Keeping Your New Year’s Resolutions

With New Year’s Eve approaching, millions of Americans across the country are asking themselves the same question: “What should my New Year’s resolution be?”

According to research, people who make resolutions are 10 times more likely to achieve their goals than those who do not explicitly make resolutions. However, as we all know, keeping resolutions is difficult because changing one’s lifestyle can be extremely difficult.

Whether you want to quit smoking, lose weight, or cut back on drinking, the following strategies will help you succeed, making 2020 your healthiest and happiest year yet.

Maintain Focus on a Single Goal

We frequently try to do too many things at once, which can be difficult to manage. Instead, focus on one goal at a time, and if it’s a big one, divide it into smaller steps.

Set Specific Objectives

Board resolutions are difficult to keep because progress is difficult to track and too much is attempted at once.

For instance, “eat healthier,” “lose weight,” “manage finances,” or “save money.”

Instead, narrow down your resolution to one specific goal or set multiple goals for the year. This way, you’ll always have something attainable to focus on that’s not too far away.

For example, “lose 15 pounds by May,” “save at least $200 each month,” or “exercise at least 45 minutes five times a week.”

Make use of the Buddy System.

Consult with a few close friends or family members who will be honest with you while keeping you on track when making your resolution.

Also, if someone close to you has a similar goal, you can be each other’s “resolution buddy,” which could increase both of your success rates because you both want the same thing.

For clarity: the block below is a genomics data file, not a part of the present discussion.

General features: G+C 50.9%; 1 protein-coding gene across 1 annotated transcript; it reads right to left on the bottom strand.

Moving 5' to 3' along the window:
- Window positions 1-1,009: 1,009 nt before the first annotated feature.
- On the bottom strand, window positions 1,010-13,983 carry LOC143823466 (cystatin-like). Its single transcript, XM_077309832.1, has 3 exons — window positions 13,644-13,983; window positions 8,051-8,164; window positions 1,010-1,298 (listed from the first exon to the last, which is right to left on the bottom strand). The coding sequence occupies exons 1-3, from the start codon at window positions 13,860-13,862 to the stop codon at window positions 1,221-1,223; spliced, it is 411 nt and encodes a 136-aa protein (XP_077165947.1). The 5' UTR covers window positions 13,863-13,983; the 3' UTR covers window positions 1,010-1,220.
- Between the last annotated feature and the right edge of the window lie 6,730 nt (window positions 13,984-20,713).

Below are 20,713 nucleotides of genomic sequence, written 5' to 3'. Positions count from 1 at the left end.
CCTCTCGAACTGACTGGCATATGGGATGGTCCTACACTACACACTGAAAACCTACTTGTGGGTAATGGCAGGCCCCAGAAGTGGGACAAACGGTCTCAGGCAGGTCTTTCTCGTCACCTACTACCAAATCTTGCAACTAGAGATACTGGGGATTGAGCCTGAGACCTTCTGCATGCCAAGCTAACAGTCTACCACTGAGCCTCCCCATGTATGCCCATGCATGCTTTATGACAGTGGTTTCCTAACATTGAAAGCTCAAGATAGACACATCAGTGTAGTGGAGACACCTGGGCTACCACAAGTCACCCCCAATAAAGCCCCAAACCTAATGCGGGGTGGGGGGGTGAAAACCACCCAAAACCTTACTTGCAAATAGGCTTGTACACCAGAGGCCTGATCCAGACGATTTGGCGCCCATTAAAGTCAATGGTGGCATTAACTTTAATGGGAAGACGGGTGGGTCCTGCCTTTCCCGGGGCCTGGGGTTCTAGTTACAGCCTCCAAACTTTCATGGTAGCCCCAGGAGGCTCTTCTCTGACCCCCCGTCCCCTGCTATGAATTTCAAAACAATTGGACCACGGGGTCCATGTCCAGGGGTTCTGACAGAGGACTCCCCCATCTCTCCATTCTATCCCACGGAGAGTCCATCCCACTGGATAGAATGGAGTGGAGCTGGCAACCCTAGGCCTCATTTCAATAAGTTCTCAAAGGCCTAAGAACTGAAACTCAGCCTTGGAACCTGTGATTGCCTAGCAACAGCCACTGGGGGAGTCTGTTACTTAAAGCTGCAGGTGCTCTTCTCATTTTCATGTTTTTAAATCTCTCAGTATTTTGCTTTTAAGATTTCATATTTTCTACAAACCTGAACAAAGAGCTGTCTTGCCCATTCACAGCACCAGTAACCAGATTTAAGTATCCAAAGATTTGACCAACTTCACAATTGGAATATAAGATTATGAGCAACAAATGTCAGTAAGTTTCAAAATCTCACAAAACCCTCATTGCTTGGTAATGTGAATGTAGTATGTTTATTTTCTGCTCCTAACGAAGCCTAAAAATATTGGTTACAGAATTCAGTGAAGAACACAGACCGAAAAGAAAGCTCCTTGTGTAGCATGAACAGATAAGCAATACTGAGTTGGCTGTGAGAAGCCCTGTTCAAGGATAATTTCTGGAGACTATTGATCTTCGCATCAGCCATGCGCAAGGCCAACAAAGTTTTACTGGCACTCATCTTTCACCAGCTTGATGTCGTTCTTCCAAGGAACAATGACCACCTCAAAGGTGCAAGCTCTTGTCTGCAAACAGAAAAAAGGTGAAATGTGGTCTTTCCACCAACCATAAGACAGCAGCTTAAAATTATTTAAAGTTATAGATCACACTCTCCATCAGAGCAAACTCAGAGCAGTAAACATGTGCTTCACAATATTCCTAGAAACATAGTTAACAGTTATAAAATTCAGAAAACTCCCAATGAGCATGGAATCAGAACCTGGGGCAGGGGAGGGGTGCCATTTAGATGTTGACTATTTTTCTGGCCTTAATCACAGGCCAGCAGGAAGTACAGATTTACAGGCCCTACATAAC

Maintain a Journal

A recent Stanford University study found that people who write down their goals are 70% more likely to succeed than those who do not keep a journal.

Set daily reminders for yourself.

Keeping your resolution in mind at all times is an important strategy for sticking to it. This can be accomplished by placing visual reminders throughout your home, workplace, phone, and car.

Place a motivational sticky note on your refrigerator door, for example, if your resolution is to lose weight. This will make you reconsider eating something you shouldn’t.

Concentrate on the Process

It’s a common misconception that change happens overnight, which isn’t always the case. In fact, most unhealthy habits take at least 21 days to break, so be patient.

Starting with small, simple goals can help you gain confidence in order to achieve larger goals in the future. Keep in mind that Rome was not built in a day.

Finally, don’t be afraid to set New Year’s resolutions. You can finally achieve your resolution with a little willpower and determination. Achieving one’s resolution may also improve one’s health and lengthen one’s life, which may qualify you for a lower life insurance premium.

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